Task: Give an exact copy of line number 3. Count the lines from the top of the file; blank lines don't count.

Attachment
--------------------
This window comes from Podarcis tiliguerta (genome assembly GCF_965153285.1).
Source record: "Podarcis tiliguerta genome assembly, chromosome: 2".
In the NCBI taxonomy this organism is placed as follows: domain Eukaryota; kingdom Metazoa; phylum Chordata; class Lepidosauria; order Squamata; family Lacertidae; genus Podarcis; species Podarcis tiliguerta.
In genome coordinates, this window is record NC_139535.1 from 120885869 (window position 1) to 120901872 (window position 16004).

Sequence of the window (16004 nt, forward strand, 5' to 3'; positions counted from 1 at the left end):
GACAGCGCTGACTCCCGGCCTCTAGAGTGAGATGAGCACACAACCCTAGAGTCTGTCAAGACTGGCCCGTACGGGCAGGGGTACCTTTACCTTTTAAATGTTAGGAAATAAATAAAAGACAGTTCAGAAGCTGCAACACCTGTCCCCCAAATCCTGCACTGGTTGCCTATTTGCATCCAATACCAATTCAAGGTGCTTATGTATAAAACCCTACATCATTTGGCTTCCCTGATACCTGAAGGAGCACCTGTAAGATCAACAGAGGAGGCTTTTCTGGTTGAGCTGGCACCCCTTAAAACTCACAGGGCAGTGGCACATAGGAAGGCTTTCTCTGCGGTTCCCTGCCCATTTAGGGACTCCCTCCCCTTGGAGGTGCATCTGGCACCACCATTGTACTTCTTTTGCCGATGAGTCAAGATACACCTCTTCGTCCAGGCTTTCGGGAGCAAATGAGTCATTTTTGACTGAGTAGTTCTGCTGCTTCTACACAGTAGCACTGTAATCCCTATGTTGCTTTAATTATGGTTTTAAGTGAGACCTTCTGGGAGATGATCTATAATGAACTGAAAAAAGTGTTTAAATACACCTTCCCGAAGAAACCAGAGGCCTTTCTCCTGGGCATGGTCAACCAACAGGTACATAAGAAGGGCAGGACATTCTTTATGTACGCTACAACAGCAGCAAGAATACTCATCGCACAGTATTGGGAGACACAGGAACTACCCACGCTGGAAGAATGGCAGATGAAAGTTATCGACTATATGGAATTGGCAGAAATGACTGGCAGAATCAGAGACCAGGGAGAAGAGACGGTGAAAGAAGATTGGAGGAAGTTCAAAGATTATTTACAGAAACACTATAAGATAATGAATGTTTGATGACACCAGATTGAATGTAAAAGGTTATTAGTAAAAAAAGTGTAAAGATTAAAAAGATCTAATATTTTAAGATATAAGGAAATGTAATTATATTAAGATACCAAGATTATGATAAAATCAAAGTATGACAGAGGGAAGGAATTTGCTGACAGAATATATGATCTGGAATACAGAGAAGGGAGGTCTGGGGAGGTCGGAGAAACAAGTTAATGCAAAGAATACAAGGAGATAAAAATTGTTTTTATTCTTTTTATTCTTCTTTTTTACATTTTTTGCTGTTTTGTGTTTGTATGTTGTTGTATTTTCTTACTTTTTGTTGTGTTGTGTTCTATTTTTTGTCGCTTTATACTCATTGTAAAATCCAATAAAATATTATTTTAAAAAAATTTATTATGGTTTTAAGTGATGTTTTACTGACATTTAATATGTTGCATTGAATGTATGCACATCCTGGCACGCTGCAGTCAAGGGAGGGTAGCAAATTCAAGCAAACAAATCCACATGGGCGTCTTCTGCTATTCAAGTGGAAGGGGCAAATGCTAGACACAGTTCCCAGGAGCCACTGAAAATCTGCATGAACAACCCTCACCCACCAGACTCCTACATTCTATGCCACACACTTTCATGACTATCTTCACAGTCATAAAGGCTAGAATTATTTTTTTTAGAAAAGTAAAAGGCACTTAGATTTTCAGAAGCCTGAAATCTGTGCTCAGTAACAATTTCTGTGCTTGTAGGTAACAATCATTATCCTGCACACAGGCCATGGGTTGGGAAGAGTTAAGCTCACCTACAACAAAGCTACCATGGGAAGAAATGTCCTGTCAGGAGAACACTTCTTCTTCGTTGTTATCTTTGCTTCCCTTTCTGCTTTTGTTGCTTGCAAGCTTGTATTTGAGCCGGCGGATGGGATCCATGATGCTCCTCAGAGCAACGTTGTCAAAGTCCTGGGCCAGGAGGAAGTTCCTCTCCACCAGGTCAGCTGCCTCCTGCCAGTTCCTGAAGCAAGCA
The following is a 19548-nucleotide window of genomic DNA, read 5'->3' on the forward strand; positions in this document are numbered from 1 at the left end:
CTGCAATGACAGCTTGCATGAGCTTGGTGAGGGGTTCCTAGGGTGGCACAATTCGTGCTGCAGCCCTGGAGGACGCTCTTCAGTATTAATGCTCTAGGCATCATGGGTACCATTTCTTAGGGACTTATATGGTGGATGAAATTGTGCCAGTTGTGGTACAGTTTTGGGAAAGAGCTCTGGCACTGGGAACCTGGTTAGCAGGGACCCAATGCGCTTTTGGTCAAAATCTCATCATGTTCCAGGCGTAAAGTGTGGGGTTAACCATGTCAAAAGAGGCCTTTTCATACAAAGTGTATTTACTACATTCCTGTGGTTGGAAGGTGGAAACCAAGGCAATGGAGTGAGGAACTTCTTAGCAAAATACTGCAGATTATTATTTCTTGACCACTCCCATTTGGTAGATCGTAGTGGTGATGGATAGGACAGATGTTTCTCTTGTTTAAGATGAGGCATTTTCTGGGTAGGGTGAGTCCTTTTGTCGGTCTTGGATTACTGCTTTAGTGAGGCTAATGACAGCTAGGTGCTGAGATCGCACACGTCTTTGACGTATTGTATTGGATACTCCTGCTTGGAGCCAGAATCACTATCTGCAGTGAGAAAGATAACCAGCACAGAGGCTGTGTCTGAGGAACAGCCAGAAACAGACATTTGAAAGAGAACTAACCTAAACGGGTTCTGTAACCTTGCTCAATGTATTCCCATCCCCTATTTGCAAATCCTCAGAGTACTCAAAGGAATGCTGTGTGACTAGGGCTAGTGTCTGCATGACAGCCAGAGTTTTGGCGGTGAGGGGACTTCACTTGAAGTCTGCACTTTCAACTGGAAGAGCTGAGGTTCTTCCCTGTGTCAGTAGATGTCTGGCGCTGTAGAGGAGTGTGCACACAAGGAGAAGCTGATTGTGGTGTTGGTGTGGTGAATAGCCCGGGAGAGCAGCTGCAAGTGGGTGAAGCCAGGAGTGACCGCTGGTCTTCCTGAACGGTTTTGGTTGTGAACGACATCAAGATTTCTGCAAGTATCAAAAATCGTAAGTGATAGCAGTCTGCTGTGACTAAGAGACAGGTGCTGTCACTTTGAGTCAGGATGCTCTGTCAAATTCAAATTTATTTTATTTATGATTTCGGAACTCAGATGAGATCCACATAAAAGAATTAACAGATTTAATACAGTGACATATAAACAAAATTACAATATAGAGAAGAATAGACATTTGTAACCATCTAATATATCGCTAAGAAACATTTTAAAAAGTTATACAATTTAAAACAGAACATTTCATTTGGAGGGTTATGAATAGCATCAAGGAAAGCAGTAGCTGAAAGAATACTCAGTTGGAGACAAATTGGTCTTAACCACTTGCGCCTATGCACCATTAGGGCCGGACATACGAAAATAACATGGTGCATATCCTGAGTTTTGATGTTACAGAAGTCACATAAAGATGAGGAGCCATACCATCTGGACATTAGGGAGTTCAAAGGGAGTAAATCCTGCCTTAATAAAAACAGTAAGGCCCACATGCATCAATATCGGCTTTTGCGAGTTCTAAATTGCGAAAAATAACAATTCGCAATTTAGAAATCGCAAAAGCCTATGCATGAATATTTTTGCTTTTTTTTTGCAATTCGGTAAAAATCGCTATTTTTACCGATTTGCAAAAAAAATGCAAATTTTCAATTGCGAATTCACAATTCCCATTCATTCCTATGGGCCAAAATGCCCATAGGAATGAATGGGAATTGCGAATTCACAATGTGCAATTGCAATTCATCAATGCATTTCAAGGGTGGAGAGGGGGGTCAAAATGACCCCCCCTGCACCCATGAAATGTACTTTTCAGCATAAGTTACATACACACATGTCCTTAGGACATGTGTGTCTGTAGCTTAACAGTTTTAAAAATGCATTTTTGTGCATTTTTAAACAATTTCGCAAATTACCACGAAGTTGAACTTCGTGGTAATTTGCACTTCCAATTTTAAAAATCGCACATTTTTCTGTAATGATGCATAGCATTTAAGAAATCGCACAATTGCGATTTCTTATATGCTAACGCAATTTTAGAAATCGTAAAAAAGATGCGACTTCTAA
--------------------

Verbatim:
In the NCBI taxonomy this organism is placed as follows: domain Eukaryota; kingdom Metazoa; phylum Chordata; class Lepidosauria; order Squamata; family Lacertidae; genus Podarcis; species Podarcis tiliguerta.